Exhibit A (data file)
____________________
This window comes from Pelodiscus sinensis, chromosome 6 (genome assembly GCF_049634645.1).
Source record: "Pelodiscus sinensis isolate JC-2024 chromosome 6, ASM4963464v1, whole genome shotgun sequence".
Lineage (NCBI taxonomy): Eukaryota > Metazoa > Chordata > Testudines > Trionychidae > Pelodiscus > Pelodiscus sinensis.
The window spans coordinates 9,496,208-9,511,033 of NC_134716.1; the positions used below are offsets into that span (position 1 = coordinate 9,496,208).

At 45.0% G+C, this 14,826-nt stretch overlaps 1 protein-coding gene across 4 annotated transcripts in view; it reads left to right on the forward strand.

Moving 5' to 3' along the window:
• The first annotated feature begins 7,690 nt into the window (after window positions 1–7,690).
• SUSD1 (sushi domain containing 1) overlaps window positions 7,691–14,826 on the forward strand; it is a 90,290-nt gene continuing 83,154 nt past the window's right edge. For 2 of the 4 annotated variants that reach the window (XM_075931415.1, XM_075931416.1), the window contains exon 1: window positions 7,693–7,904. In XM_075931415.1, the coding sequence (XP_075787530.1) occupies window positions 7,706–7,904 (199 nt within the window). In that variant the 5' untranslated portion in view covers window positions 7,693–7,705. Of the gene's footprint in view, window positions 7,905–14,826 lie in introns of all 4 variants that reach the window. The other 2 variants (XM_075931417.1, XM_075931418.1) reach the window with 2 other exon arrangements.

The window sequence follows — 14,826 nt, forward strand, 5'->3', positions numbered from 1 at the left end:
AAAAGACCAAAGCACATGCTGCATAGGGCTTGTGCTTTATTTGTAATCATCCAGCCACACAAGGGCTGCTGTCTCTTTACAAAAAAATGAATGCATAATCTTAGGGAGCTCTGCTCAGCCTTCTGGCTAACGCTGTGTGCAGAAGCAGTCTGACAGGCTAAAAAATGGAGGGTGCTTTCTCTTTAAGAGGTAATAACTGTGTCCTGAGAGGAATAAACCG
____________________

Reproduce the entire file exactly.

This window comes from Pelodiscus sinensis, chromosome 6 (genome assembly GCF_049634645.1).
Source record: "Pelodiscus sinensis isolate JC-2024 chromosome 6, ASM4963464v1, whole genome shotgun sequence".
Lineage (NCBI taxonomy): Eukaryota > Metazoa > Chordata > Testudines > Trionychidae > Pelodiscus > Pelodiscus sinensis.
The window spans coordinates 9,496,208-9,511,033 of NC_134716.1; the positions used below are offsets into that span (position 1 = coordinate 9,496,208).

At 45.0% G+C, this 14,826-nt stretch overlaps 1 protein-coding gene across 4 annotated transcripts in view; it reads left to right on the forward strand.

Moving 5' to 3' along the window:
• The first annotated feature begins 7,690 nt into the window (after window positions 1–7,690).
• SUSD1 (sushi domain containing 1) overlaps window positions 7,691–14,826 on the forward strand; it is a 90,290-nt gene continuing 83,154 nt past the window's right edge. For 2 of the 4 annotated variants that reach the window (XM_075931415.1, XM_075931416.1), the window contains exon 1: window positions 7,693–7,904. In XM_075931415.1, the coding sequence (XP_075787530.1) occupies window positions 7,706–7,904 (199 nt within the window). In that variant the 5' untranslated portion in view covers window positions 7,693–7,705. Of the gene's footprint in view, window positions 7,905–14,826 lie in introns of all 4 variants that reach the window. The other 2 variants (XM_075931417.1, XM_075931418.1) reach the window with 2 other exon arrangements.

The window sequence follows — 14,826 nt, forward strand, 5'->3', positions numbered from 1 at the left end:
AAAAGACCAAAGCACATGCTGCATAGGGCTTGTGCTTTATTTGTAATCATCCAGCCACACAAGGGCTGCTGTCTCTTTACAAAAAAATGAATGCATAATCTTAGGGAGCTCTGCTCAGCCTTCTGGCTAACGCTGTGTGCAGAAGCAGTCTGACAGGCTAAAAAATGGAGGGTGCTTTCTCTTTAAGAGGTAATAACTGTGTCCTGAGAGGAATAAACCG